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Effects of propofol versus sevoflurane on cerebral circulation time in patients undergoing coiling for cerebral artery aneurysm: a prospective randomized crossover study

  • Tomoko Ishibashi
  • Satoshi ToyamaEmail author
  • Kazunori Miki
  • Jun Karakama
  • Yoshikazu Yoshino
  • Satoru Ishibashi
  • Makoto Tomita
  • Shigeru Nemoto
Original Research

Abstract

Many neuroendovascular treatments are supported by real-time anatomical and visual hemodynamic assessments through digital subtraction angiography (DSA). Here we used DSA in a single-center prospective randomized crossover study to assess the intracranial hemodynamics of patients undergoing coiling for cerebral aneurysm (n = 15) during sevoflurane- and propofol-based anesthesia. Color-coded DSA was used to define time to peak density of contrast medium (TTP) at several intravascular regions of interest (ROIs). Travel time at a particular ROI was defined as the TTP at the selected ROI minus TTP at baseline position on the internal carotid artery (ICA). Travel time at the jugular bulb on the anterior–posterior view was defined as the cerebral circulation time (CCT), which was divided into four segmental circulation times: ICA, middle cerebral artery (MCA), microvessel, and sinus. When bispectral index values were kept between 40 and 60, CCT (median [interquartile range]) was 10.91 (9.65–11.98) s under propofol-based anesthesia compared with 8.78 (8.32–9.45) s under sevoflurane-based anesthesia (P < 0.001). Circulation times for the ICA, MCA, and microvessel segments were longer under propofol-based anesthesia than under sevoflurane-based anesthesia (P < 0.05 for all). Our results suggest that, relative to sevoflurane, propofol decreases overall cerebral perfusion.

Keywords

Cerebral circulation time Digital subtraction angiography Sevoflurane Propofol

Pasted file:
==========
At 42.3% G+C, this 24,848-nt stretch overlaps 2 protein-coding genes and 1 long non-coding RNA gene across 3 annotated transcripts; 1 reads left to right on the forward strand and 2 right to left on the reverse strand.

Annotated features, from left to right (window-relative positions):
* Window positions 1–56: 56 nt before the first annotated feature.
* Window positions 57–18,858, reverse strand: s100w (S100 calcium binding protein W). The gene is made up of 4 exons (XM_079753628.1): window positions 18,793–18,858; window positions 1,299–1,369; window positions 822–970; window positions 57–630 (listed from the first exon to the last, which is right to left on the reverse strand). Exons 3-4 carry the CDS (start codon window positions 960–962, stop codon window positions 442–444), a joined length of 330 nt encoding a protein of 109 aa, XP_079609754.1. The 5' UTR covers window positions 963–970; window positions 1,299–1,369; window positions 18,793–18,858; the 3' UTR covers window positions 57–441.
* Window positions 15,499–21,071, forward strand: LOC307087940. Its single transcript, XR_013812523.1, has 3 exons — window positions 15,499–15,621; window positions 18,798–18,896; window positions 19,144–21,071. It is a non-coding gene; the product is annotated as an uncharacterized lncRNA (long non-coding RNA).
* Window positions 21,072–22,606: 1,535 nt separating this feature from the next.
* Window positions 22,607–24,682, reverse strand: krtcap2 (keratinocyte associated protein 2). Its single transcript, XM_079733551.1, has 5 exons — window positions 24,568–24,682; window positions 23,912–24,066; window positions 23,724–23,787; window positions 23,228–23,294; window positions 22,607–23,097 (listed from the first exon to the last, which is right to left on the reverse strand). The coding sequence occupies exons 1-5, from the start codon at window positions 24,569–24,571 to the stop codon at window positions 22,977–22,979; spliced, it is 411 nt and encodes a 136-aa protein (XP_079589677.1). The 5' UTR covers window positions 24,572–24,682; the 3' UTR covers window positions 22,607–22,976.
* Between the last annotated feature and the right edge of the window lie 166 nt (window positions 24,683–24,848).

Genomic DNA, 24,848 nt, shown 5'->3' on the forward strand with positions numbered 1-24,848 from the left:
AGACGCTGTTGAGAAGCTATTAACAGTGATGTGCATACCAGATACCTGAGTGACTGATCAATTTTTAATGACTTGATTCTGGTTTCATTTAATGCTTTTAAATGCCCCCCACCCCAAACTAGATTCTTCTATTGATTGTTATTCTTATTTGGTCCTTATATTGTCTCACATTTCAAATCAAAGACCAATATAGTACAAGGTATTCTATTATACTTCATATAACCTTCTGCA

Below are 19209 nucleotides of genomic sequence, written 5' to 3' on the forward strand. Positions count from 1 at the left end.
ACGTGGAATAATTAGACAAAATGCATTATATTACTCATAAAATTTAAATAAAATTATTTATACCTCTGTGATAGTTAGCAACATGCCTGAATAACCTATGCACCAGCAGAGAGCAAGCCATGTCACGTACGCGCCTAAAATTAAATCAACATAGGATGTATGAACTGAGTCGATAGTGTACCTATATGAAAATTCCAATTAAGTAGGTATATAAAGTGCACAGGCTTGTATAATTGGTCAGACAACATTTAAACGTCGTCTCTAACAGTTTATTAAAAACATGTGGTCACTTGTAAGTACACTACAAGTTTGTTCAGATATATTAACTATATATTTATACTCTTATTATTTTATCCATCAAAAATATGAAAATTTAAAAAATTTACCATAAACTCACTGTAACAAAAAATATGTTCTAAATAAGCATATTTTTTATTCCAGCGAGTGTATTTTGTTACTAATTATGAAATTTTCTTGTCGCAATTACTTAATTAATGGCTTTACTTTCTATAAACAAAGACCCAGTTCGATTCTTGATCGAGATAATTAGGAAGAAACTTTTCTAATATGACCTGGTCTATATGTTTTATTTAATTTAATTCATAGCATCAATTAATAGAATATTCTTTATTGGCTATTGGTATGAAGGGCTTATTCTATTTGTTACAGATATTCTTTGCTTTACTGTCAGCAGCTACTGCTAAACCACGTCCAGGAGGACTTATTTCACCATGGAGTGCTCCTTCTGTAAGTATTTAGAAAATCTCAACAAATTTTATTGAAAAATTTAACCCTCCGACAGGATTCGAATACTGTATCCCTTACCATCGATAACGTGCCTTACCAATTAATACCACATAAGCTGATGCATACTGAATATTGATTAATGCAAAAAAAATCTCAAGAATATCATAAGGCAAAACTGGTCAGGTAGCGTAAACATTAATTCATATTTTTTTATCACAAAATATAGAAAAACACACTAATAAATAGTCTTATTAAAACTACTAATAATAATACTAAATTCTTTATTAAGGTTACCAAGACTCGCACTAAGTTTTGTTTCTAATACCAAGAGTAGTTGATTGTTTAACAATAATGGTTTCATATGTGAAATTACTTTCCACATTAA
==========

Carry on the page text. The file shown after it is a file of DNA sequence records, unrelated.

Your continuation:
Notes

Acknowledgements

The authors thank Koshi Makita, MD, PhD (Department of Anesthesiology, Kyoundo Hospital, Tokyo, Japan), for his helpful comments on the planning of the present study and Jun Ichikawa (Siemens Healthcare, Erlangen, Germany) for his technical assistance in operating the Syngo iFlow software.

Funding

This work is attributed to the Department of Anesthesiology and Endovascular Surgery, Graduate School of Medicine and Dental Sciences, Tokyo Medical and Dental University. The work was supported in part by the Japan Research Foundation for Clinical Pharmacology.

Compliance with ethical standards

Conflict of interest

The authors declare that they have no conflicts of interest.

Ethical approval

All procedures performed in studies involving human participants were in accordance with the ethical standards of the institutional research committee and with the 1964 Helsinki declaration and its later amendments or comparable ethical standards.

Informed consent

Informed consent was obtained from all individual participants included in the study.

Supplementary material

10877_2018_251_MOESM1_ESM.docx (14 kb)
Supplementary material 1 (DOCX 14 KB)

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Copyright information

© Springer Nature B.V. 2019

Authors and Affiliations

  • Tomoko Ishibashi
    • 1
  • Satoshi Toyama
    • 2
    Email author
  • Kazunori Miki
    • 3
  • Jun Karakama
    • 3
  • Yoshikazu Yoshino
    • 3
  • Satoru Ishibashi
    • 4
  • Makoto Tomita
    • 5
  • Shigeru Nemoto
    • 3
  1. 1.Department of Anesthesiology, Graduate School of Medicine and Dental SciencesTokyo Medical and Dental UniversityTokyoJapan
  2. 2.Department of Critical Care and AnesthesiaNational Center for Child Health and DevelopmentTokyoJapan
  3. 3.Department of Endovascular Surgery, Graduate School of Medicine and Dental SciencesTokyo Medical and Dental UniversityTokyoJapan
  4. 4.Department of Neurology, Graduate School of Medicine and Dental SciencesTokyo Medical and Dental UniversityTokyoJapan
  5. 5.Clinical Research Center, Graduate School of Medicine and Dental SciencesTokyo Medical and Dental UniversityTokyoJapan

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